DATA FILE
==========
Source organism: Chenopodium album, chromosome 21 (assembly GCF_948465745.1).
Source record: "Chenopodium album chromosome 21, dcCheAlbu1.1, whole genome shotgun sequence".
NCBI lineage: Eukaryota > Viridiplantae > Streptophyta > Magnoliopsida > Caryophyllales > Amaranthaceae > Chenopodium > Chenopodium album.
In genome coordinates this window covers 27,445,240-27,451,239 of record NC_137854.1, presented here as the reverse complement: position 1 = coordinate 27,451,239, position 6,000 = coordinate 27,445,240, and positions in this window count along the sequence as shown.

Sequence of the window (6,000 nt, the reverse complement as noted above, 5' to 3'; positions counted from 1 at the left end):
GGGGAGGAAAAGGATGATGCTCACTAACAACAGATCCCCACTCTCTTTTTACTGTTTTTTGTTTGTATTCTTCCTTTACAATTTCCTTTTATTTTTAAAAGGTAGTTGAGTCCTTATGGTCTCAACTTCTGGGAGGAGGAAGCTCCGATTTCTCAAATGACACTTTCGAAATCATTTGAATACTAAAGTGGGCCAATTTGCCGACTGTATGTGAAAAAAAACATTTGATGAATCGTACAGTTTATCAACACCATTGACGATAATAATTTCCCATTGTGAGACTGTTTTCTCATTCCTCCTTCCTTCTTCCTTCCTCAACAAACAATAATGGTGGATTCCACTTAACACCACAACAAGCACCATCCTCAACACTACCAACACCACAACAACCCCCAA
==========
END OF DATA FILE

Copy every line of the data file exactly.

Source organism: Chenopodium album, chromosome 21 (assembly GCF_948465745.1).
Source record: "Chenopodium album chromosome 21, dcCheAlbu1.1, whole genome shotgun sequence".
NCBI lineage: Eukaryota > Viridiplantae > Streptophyta > Magnoliopsida > Caryophyllales > Amaranthaceae > Chenopodium > Chenopodium album.
In genome coordinates this window covers 27,445,240-27,451,239 of record NC_137854.1, presented here as the reverse complement: position 1 = coordinate 27,451,239, position 6,000 = coordinate 27,445,240, and positions in this window count along the sequence as shown.

Sequence of the window (6,000 nt, the reverse complement as noted above, 5' to 3'; positions counted from 1 at the left end):
GGGGAGGAAAAGGATGATGCTCACTAACAACAGATCCCCACTCTCTTTTTACTGTTTTTTGTTTGTATTCTTCCTTTACAATTTCCTTTTATTTTTAAAAGGTAGTTGAGTCCTTATGGTCTCAACTTCTGGGAGGAGGAAGCTCCGATTTCTCAAATGACACTTTCGAAATCATTTGAATACTAAAGTGGGCCAATTTGCCGACTGTATGTGAAAAAAAACATTTGATGAATCGTACAGTTTATCAACACCATTGACGATAATAATTTCCCATTGTGAGACTGTTTTCTCATTCCTCCTTCCTTCTTCCTTCCTCAACAAACAATAATGGTGGATTCCACTTAACACCACAACAAGCACCATCCTCAACACTACCAACACCACAACAACCCCCAA